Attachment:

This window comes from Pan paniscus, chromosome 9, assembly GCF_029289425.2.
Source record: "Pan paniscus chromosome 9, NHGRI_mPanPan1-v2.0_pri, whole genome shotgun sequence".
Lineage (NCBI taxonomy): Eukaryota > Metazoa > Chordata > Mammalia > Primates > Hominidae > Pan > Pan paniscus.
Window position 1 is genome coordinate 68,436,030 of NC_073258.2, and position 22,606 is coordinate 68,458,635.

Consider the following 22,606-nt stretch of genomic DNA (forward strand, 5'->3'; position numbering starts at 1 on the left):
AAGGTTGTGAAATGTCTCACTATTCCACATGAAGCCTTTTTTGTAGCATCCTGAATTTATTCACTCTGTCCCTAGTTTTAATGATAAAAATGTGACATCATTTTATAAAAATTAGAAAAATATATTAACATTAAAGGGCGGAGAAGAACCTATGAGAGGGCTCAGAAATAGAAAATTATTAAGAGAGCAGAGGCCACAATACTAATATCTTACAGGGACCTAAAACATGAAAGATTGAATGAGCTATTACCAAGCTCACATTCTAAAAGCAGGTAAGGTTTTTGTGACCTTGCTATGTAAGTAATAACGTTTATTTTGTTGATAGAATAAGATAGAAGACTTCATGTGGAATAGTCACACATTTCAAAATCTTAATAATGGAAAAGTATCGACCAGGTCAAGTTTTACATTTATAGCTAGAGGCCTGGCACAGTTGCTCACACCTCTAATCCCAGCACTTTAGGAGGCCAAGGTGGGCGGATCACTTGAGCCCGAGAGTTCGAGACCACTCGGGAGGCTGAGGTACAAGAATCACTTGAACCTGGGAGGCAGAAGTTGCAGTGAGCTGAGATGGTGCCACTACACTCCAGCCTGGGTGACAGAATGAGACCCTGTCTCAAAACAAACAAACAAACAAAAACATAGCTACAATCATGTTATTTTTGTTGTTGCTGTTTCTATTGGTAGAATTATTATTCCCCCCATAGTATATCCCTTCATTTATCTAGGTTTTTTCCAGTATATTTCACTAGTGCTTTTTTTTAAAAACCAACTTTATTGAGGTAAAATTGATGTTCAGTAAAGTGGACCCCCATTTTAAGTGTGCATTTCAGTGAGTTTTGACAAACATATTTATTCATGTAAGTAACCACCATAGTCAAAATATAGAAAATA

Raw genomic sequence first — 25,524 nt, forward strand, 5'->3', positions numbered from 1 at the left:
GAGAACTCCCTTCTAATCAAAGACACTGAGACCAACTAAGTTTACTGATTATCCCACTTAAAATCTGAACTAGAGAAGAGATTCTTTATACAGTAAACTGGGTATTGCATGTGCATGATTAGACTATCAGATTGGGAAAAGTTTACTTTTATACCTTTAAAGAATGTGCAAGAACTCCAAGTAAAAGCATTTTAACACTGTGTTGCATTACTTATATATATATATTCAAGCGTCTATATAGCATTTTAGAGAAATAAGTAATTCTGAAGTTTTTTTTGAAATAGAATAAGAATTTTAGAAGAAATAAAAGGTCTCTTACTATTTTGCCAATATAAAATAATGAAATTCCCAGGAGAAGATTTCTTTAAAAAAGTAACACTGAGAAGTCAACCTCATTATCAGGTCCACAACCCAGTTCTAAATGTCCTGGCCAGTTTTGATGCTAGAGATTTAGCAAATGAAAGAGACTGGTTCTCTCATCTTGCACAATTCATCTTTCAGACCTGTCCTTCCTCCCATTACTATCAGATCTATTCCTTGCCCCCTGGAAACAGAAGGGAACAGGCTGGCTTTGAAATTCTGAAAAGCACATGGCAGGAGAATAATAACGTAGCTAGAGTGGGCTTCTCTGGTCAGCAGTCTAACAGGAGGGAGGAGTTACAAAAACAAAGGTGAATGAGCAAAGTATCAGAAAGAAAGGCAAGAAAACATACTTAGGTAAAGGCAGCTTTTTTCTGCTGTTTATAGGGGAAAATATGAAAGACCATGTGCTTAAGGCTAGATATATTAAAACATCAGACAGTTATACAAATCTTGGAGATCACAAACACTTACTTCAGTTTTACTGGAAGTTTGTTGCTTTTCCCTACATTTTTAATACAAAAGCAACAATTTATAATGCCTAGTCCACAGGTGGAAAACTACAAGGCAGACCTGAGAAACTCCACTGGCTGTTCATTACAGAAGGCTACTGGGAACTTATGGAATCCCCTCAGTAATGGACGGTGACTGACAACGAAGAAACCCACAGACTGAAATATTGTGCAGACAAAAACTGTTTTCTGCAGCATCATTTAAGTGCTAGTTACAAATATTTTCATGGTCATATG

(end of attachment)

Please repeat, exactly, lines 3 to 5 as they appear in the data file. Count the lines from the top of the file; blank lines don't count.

Lineage (NCBI taxonomy): Eukaryota > Metazoa > Chordata > Mammalia > Primates > Hominidae > Pan > Pan paniscus.
Window position 1 is genome coordinate 68,436,030 of NC_073258.2, and position 22,606 is coordinate 68,458,635.

Consider the following 22,606-nt stretch of genomic DNA (forward strand, 5'->3'; position numbering starts at 1 on the left):